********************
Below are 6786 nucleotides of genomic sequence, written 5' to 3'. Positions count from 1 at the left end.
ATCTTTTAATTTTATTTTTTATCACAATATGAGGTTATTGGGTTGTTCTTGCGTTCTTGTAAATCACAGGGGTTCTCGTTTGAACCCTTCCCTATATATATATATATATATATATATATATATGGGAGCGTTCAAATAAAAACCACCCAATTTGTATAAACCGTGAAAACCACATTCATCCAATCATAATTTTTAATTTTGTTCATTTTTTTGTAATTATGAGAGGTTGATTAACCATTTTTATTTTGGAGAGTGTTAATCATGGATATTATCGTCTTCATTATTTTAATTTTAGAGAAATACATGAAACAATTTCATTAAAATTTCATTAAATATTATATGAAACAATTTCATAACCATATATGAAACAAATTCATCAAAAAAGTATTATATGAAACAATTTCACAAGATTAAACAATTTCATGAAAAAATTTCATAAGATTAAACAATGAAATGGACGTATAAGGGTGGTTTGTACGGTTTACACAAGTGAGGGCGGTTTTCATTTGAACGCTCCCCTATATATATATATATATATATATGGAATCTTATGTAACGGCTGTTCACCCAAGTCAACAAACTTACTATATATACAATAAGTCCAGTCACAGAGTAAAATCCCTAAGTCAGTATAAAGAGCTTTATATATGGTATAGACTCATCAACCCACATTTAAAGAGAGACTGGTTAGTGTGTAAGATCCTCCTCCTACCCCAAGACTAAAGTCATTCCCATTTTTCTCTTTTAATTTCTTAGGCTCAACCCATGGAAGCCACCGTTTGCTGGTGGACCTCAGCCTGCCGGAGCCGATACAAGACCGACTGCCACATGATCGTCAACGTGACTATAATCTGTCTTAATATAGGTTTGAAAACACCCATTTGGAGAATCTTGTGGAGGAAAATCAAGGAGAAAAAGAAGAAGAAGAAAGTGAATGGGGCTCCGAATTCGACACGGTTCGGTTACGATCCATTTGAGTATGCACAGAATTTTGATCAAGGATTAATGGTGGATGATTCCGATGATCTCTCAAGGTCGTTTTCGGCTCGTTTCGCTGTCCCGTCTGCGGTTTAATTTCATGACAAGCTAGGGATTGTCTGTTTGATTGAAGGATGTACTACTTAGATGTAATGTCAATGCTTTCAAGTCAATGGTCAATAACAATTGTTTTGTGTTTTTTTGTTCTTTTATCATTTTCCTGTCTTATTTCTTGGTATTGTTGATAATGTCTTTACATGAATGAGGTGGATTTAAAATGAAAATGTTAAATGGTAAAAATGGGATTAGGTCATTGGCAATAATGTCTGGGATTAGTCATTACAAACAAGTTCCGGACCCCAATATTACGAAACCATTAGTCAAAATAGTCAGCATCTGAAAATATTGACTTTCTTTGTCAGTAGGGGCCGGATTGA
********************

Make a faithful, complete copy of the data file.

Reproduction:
Below are 6786 nucleotides of genomic sequence, written 5' to 3'. Positions count from 1 at the left end.
ATCTTTTAATTTTATTTTTTATCACAATATGAGGTTATTGGGTTGTTCTTGCGTTCTTGTAAATCACAGGGGTTCTCGTTTGAACCCTTCCCTATATATATATATATATATATATATATATATGGGAGCGTTCAAATAAAAACCACCCAATTTGTATAAACCGTGAAAACCACATTCATCCAATCATAATTTTTAATTTTGTTCATTTTTTTGTAATTATGAGAGGTTGATTAACCATTTTTATTTTGGAGAGTGTTAATCATGGATATTATCGTCTTCATTATTTTAATTTTAGAGAAATACATGAAACAATTTCATTAAAATTTCATTAAATATTATATGAAACAATTTCATAACCATATATGAAACAAATTCATCAAAAAAGTATTATATGAAACAATTTCACAAGATTAAACAATTTCATGAAAAAATTTCATAAGATTAAACAATGAAATGGACGTATAAGGGTGGTTTGTACGGTTTACACAAGTGAGGGCGGTTTTCATTTGAACGCTCCCCTATATATATATATATATATATATGGAATCTTATGTAACGGCTGTTCACCCAAGTCAACAAACTTACTATATATACAATAAGTCCAGTCACAGAGTAAAATCCCTAAGTCAGTATAAAGAGCTTTATATATGGTATAGACTCATCAACCCACATTTAAAGAGAGACTGGTTAGTGTGTAAGATCCTCCTCCTACCCCAAGACTAAAGTCATTCCCATTTTTCTCTTTTAATTTCTTAGGCTCAACCCATGGAAGCCACCGTTTGCTGGTGGACCTCAGCCTGCCGGAGCCGATACAAGACCGACTGCCACATGATCGTCAACGTGACTATAATCTGTCTTAATATAGGTTTGAAAACACCCATTTGGAGAATCTTGTGGAGGAAAATCAAGGAGAAAAAGAAGAAGAAGAAAGTGAATGGGGCTCCGAATTCGACACGGTTCGGTTACGATCCATTTGAGTATGCACAGAATTTTGATCAAGGATTAATGGTGGATGATTCCGATGATCTCTCAAGGTCGTTTTCGGCTCGTTTCGCTGTCCCGTCTGCGGTTTAATTTCATGACAAGCTAGGGATTGTCTGTTTGATTGAAGGATGTACTACTTAGATGTAATGTCAATGCTTTCAAGTCAATGGTCAATAACAATTGTTTTGTGTTTTTTTGTTCTTTTATCATTTTCCTGTCTTATTTCTTGGTATTGTTGATAATGTCTTTACATGAATGAGGTGGATTTAAAATGAAAATGTTAAATGGTAAAAATGGGATTAGGTCATTGGCAATAATGTCTGGGATTAGTCATTACAAACAAGTTCCGGACCCCAATATTACGAAACCATTAGTCAAAATAGTCAGCATCTGAAAATATTGACTTTCTTTGTCAGTAGGGGCCGGATTGA